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RadiantObscurity

880d

What is a good way to deal with extreme sensory overload? I'm a grown woman so I can't exactly afford to have a meltdown every time, even if that's how I feel inside.

    • Syd.The.Space.Sloth

      879d

      I deal with sensory overload constantly in school, typically with sound. I got these Loops earplugs that help make it quieter :)

    • Katty

      879d

      Full disclosure I’m not a diagnosed autistic, but I’m am diagnosed with ADHD and DEFINITELY HAVE SENSORY ISSUES. I’m going to outline what it’s like for me, and it might be different for you, so you can determine whether this is helpful. I break the experience into 4 phases. 1) light overload: honestly this is usually where I am. This is AHHHH that noise or EECH bright light, but over all I can deal. I can use tactics such as subtle stimming or focusing on singular sitimuli to minimize discomfort. 2) “I am in overload”: this when I’ll have a headache/stomach ache. The urge to stimm is intense and often leads me to count random repeating things to ground myself (steps, subtle noises, flickering lights, ect). I can be in this state on the lower side for days and somewhat ignore it. I’m also generally more irritable and will spend more time alone in the dark when in this state. On the sever end I will struggle to go to classes, look at computer screens, or exist in the world. The sever end of this is the point where I know I can’t ignore it anymore. 3) premeltdown/shutdown: the “one more thing and ill snap” feeling. Often I can’t even walk down the street without starting to hyperventilate and pacing within my step. When people try to talk to me I’ll get stuck repeating the same thing. Everything hurts and my nerves start to burn. At this point if I am able to get to a “safe space” I can generally avoid a meltdown, but a shutdown is still likely or if not extreme overload is basically ensured. There is a point that is hard to define within this range that is the “point of no return”. Often it’s if that one more thing happens. 4) meltdown: I have max 2 min to get myself somewhere bc I’m done. I can almost always avoid this point and haven’t had a meltdown in public since I was a kid (it was just a temper tantrum to everyone then). I now feel as though I cannot be in my skin for another second, I can barely breathe, everything is crashing around me. I have ripped shirts in high school trying to get them off my body in meltdowns. There’s this utter terrifying feeling of not knowing what to do to make it stop and having very little control on my actions. I literally have nightmares about meltdowns. However I am able to keep myself from melting down most of the time. I am more likely to shut down, which I prefer bc even though I feel trapped like I can’t do anything it’s less distressing. Most the time I end up in hours of severe overload where I have full control of my choices, just very little options bc everything is distressing. Still preferable. Usually I try to recognize when I am in stage 2 and intervene. I’ll self regulate by doing a little stim sesh or creating a hypo sensitive environment. (Either going into a closet, or tenting a blanket on my head). I’ll usually watch one of my favorite TV shows and take a sensory break. I started doing this for a couple hours a day in middle school before I knew why i was doing it and it helped me a lot. Sometimes it’s not prolonged overload though. If I’m at a baseline of 1 borderline 2 and I touch mushy food without knowing it, I get trapped in a loud stuffy environment, or god forbid have a little “want to be neurotypical moment” and go to a party, I can shoot myself to 3 or even 4 real fast. For me, the best thing to do then is to try and avoid my “sudden overload” triggers. I’m also quite fortunate that usually the faster I shoot up, the faster I can come down. So if I shutdown from touching food I’ll be shaking in the ground unable to move or talk for 1-1.5 min with little recovery time. For me sudden shutdowns/meltdowns are embarrassing, but not debilitating. So to recap the main tips: recognize your body and what that means in relation to sensory issues, learn to recognize when you need to regulate to help maintain a livable baseline, avoid major triggers/use sensory aids to the best of your ability, and if you meltdown/shut down/severe overload recognize that you did you best and do what you need to do to recover. I’m not sure if that is any help, but I hope it is!! <3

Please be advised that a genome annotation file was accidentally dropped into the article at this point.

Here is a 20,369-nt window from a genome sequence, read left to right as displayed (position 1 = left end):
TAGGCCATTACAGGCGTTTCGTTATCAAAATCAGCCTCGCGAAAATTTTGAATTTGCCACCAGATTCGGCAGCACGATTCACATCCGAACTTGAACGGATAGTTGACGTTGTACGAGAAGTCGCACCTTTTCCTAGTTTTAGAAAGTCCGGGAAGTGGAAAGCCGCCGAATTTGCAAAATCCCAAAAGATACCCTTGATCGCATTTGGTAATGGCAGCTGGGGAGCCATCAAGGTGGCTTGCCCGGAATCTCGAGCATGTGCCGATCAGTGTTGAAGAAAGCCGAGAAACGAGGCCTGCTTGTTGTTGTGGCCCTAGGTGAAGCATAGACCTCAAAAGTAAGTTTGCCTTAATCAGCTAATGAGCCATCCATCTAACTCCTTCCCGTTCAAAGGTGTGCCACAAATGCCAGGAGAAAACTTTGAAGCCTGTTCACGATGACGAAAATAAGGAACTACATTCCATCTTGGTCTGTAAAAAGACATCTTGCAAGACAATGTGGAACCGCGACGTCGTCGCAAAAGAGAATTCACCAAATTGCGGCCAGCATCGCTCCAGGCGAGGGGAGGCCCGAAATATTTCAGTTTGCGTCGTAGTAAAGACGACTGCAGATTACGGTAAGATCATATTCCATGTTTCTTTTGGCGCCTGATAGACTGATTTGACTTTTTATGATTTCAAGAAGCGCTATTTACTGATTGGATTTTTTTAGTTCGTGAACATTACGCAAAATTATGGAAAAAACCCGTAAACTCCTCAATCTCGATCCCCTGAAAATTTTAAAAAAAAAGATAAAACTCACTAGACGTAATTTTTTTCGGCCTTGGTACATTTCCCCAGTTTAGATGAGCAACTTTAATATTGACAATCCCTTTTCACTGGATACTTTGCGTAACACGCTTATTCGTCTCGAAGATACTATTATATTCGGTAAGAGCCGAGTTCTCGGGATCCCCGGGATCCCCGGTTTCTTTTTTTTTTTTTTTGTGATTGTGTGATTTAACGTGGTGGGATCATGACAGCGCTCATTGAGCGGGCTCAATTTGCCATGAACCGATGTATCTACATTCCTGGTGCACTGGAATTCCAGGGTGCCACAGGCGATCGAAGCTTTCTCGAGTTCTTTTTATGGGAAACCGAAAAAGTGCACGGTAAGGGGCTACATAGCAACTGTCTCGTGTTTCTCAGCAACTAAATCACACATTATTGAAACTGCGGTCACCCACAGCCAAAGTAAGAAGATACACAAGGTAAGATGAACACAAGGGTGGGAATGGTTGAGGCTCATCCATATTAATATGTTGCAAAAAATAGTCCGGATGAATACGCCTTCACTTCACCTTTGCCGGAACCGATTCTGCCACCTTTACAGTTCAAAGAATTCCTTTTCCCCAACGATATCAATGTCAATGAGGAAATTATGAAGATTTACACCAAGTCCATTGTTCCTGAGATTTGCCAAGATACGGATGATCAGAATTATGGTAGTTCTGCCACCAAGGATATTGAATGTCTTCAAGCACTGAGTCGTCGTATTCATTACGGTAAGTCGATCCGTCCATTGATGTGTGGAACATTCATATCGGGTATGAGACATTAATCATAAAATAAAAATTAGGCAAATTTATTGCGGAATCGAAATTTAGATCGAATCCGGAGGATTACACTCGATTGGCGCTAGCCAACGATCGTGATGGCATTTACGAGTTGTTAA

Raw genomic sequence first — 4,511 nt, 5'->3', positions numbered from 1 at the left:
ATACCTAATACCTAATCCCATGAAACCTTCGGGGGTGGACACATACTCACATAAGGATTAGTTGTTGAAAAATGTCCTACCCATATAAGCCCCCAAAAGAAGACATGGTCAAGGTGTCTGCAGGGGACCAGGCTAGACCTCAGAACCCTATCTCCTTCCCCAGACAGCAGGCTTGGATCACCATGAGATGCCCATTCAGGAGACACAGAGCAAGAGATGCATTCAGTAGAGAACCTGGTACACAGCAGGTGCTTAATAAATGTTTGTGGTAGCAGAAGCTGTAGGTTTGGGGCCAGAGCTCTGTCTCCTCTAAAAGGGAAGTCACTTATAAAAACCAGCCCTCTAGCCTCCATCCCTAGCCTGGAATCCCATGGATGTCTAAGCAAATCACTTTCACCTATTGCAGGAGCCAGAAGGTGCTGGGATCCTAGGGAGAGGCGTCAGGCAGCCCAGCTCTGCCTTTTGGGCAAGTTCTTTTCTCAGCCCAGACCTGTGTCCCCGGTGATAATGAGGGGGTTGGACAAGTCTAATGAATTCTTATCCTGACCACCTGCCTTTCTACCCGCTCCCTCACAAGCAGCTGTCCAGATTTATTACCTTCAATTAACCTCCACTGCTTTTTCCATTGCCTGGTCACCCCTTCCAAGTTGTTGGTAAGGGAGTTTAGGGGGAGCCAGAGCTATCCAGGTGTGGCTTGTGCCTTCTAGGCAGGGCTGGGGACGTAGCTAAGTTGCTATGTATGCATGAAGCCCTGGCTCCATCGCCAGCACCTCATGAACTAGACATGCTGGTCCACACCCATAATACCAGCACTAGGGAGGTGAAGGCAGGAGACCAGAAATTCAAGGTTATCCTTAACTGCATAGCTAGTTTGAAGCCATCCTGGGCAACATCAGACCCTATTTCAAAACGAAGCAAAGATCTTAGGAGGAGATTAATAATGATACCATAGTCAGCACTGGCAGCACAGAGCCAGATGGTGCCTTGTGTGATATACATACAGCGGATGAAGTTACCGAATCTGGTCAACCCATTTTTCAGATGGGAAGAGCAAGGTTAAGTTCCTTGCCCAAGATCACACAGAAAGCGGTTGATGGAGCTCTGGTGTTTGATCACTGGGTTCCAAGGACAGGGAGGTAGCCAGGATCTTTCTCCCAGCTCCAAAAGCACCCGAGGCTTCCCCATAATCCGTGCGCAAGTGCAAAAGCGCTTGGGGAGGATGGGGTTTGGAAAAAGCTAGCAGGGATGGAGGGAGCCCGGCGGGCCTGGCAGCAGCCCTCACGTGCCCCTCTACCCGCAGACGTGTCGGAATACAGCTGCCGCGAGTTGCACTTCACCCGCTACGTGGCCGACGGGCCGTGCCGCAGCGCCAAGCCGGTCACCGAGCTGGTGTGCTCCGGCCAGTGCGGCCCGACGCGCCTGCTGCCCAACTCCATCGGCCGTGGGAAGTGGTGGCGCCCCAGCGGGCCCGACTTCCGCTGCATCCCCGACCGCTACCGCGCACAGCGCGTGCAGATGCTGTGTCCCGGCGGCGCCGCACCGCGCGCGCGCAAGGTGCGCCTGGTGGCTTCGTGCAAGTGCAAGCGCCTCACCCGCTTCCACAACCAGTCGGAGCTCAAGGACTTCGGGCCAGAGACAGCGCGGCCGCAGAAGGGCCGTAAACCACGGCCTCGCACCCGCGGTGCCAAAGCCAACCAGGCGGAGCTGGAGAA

☝ This content is generated by our users and it is not a substitute for professional medical advice. Please consult with your physician before making any medical decision

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